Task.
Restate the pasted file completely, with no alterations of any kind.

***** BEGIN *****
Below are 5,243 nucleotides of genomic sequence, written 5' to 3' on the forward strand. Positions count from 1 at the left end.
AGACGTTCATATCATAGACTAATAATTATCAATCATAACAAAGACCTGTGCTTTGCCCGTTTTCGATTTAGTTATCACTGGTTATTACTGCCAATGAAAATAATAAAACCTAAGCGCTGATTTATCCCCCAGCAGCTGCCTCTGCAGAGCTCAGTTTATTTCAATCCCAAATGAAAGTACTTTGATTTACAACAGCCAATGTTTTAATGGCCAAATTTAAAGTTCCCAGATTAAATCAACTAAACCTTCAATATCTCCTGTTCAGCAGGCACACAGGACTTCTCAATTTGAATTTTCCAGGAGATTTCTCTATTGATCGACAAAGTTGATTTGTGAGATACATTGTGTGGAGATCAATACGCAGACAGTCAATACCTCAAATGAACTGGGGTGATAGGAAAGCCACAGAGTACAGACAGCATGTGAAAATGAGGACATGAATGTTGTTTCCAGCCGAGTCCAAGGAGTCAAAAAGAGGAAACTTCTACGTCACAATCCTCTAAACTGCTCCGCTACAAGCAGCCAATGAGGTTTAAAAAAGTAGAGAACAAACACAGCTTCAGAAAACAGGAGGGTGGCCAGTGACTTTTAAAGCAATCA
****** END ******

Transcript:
Below are 5,243 nucleotides of genomic sequence, written 5' to 3' on the forward strand. Positions count from 1 at the left end.
AGACGTTCATATCATAGACTAATAATTATCAATCATAACAAAGACCTGTGCTTTGCCCGTTTTCGATTTAGTTATCACTGGTTATTACTGCCAATGAAAATAATAAAACCTAAGCGCTGATTTATCCCCCAGCAGCTGCCTCTGCAGAGCTCAGTTTATTTCAATCCCAAATGAAAGTACTTTGATTTACAACAGCCAATGTTTTAATGGCCAAATTTAAAGTTCCCAGATTAAATCAACTAAACCTTCAATATCTCCTGTTCAGCAGGCACACAGGACTTCTCAATTTGAATTTTCCAGGAGATTTCTCTATTGATCGACAAAGTTGATTTGTGAGATACATTGTGTGGAGATCAATACGCAGACAGTCAATACCTCAAATGAACTGGGGTGATAGGAAAGCCACAGAGTACAGACAGCATGTGAAAATGAGGACATGAATGTTGTTTCCAGCCGAGTCCAAGGAGTCAAAAAGAGGAAACTTCTACGTCACAATCCTCTAAACTGCTCCGCTACAAGCAGCCAATGAGGTTTAAAAAAGTAGAGAACAAACACAGCTTCAGAAAACAGGAGGGTGGCCAGTGACTTTTAAAGCAATCA